While the next little tidbit is related to parenting, and therefore supposed to bore the ever-livin’ lymph out of anyone who doesn’t plan on breeding, hopefully it will still relate. If not, well, it’s late July, which means the internet itself is having its usual mid-to-late-summer period of flatulence, so you can continue barely reading this. It’s funny how we can digitize the world out the ass, and yet, when it’s July or August, that world still just wants to lie in a hammock drinking a sloe gin fizz.
But I digress.
Almost every study done on behavior modification shows that negative reinforcement works very quickly, but is a terrible long-term bet with all kinds of problems. In other words, if your child is misbehaving, you can slap him across the room and he’ll stop… but he won’t stop for long, and he’ll grow up loathing you, then he’ll hit his own kids, and then need lots of therapy.
Early on, we did the research, and concluded this: the only way to get your child to behave decently was to praise him/her when he/she did things correctly. Conjunctively, when they do something awful, you calmly remove them from the situation, and guarantee their boredom.
It’s hard for several reasons: first, negative reinforcement tends to be the most primal response… nothing screams parenthood like a parent screaming. Secondly, when you’re in a tough battle of wills with the kid, it’s awfully hard to find anything to praise. Thirdly, you may have a kid that thinks a “time out” is just as fun as “real life”. But if you can get a few angles in there, it’s mesmerizingly effective.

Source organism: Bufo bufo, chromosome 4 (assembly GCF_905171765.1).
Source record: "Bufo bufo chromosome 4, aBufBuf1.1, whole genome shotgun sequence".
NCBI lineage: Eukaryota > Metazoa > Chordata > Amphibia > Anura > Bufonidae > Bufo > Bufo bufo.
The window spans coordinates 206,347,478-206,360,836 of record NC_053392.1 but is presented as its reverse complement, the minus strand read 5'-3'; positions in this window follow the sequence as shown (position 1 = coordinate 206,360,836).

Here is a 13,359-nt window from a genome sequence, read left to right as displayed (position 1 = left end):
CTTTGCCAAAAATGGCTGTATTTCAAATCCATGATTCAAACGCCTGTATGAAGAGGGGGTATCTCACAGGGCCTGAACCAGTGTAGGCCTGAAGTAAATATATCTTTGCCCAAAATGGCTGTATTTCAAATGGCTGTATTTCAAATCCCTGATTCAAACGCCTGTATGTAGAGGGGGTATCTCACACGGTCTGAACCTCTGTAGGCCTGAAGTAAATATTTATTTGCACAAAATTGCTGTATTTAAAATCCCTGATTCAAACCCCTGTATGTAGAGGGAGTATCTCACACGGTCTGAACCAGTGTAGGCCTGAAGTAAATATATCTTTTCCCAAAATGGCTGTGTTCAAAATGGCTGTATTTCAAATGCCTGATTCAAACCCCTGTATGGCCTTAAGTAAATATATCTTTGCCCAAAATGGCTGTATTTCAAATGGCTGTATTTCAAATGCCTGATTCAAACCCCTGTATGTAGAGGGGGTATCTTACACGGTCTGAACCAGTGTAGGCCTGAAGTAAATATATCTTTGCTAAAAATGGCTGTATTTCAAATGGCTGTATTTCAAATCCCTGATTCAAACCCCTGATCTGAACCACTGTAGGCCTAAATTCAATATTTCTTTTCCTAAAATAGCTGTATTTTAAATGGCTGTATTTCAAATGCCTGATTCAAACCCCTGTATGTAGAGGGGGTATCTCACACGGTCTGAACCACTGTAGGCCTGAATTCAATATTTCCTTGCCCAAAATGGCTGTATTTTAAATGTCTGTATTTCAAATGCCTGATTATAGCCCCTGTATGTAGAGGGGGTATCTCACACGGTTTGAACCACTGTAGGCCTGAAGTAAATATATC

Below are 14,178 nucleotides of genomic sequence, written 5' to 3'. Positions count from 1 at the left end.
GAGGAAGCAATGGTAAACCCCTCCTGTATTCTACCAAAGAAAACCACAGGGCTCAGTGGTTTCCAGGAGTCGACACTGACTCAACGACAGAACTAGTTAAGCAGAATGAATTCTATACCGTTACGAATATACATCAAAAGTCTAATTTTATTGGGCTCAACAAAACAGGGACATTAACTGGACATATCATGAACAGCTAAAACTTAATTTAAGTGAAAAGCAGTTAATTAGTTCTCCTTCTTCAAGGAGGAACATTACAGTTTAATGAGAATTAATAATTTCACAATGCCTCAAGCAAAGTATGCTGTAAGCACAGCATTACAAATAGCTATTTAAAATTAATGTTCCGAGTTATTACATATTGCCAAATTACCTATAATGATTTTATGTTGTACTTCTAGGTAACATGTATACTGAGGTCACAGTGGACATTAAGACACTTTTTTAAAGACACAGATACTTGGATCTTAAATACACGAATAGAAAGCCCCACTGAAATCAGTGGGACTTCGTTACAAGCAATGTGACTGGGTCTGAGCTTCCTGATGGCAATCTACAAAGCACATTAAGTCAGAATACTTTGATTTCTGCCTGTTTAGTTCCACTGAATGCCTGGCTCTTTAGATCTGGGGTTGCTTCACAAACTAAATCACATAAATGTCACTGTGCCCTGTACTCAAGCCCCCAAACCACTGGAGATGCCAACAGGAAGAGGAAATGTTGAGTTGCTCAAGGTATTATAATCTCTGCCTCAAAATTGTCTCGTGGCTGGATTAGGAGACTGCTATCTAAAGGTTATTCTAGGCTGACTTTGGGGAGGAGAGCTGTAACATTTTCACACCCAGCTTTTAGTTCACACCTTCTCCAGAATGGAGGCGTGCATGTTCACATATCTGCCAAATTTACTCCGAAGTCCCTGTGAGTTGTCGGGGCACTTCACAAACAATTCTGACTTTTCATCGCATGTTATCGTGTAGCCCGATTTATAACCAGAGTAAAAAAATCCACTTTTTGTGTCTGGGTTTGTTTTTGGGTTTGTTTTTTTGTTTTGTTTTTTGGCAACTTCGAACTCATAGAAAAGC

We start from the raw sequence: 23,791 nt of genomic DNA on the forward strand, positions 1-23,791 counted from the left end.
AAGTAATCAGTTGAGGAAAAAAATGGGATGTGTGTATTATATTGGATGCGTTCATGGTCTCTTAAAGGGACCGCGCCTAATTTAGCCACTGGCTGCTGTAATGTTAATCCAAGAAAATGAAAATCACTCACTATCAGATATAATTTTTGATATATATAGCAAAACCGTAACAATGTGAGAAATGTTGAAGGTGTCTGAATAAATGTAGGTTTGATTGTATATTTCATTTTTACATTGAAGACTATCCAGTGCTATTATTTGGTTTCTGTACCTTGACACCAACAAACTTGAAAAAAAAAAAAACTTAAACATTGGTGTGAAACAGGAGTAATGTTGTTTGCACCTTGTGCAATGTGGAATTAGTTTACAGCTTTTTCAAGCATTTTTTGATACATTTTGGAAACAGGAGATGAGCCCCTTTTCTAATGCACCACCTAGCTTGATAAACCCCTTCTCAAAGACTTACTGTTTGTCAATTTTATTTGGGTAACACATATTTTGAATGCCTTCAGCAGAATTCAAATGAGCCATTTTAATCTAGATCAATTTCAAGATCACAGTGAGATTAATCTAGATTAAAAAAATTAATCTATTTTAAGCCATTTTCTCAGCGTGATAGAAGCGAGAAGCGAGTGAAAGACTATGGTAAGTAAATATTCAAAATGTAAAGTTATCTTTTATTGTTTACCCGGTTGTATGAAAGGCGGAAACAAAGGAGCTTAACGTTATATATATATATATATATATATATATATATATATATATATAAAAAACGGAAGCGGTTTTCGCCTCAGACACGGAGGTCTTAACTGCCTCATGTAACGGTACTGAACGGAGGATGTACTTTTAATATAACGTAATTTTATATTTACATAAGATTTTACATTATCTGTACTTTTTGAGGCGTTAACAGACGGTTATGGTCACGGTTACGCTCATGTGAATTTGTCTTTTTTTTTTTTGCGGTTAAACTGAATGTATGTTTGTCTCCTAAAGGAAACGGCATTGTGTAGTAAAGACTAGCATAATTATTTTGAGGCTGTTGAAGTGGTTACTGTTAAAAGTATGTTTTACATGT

Which brings me to The Wheel of Wonderful™. Researchers showed amazing results when kids were given goals that were clearly marked on big sheets of paper stuck to the wall. They’d amass gold stars and all kinds of shit, and just the physical presence of that “doin’ good stuff” wall was turning violent little brats into children you actually want to eat dinner with. Of course, this raises all the usual donnybrooks about turning your kids into nice little robots for your convenience, but that’s another blog.
Lucy had something similar on her door for a while, complete with crazy rubber stamps she could press herself. She would get one stamp each time she did something the first time she was asked, shared well, asked for things nicely, and other things at our discretion. When she got 25 points (usually within 2-3 weeks), she could pick out any (realistically suitable) toy at the toy store down the block.
Problem was, we travel a lot, and her bedroom door was not portable. So I got two squares of thick black foam posterboard of different lengths. In the middle, I stuck a white foamboard wheel with numbers written along the outside, and clamped them together with a script binder:
A little window, a few non-sequitur stickers, and voilà: Lucy’s Wheel of Wonderful™. Of course, I couldn’t figure out how to have 25 equal sections of a circle even with a graphing calculator, so the magic number is now 24. For each point she earns, she dials them herself, seeing the number in the little window.
That bizarre little art project has now been to New York twice, Italy, France, England, Santa Cruz and all points in-between. And while Lucy herself is going through an intense physical phase that has her jumping onto my head knees-first without notice, I have to say, she’s such an awesome pumpkinpants.
with her last 24 points, she chose this dress – assymmetrical sweetness
Did the W.O.W. have anything to do with it? Hard to say, but it sure didn’t hurt, and there have been lots of situations where the promise of “points” got her to do something with 4,000 less man-hours of parent labor. I sometimes wonder if the Wheel of Wonderful can be translated out into the world as a whole, for grownups in real jobs. Sure, we do things for the promise of money, power, or some form of adulation, but what if it was a little more tactile, and we got to turn the wheel ourselves?
another W.O.W. present she chose: the fairy kite!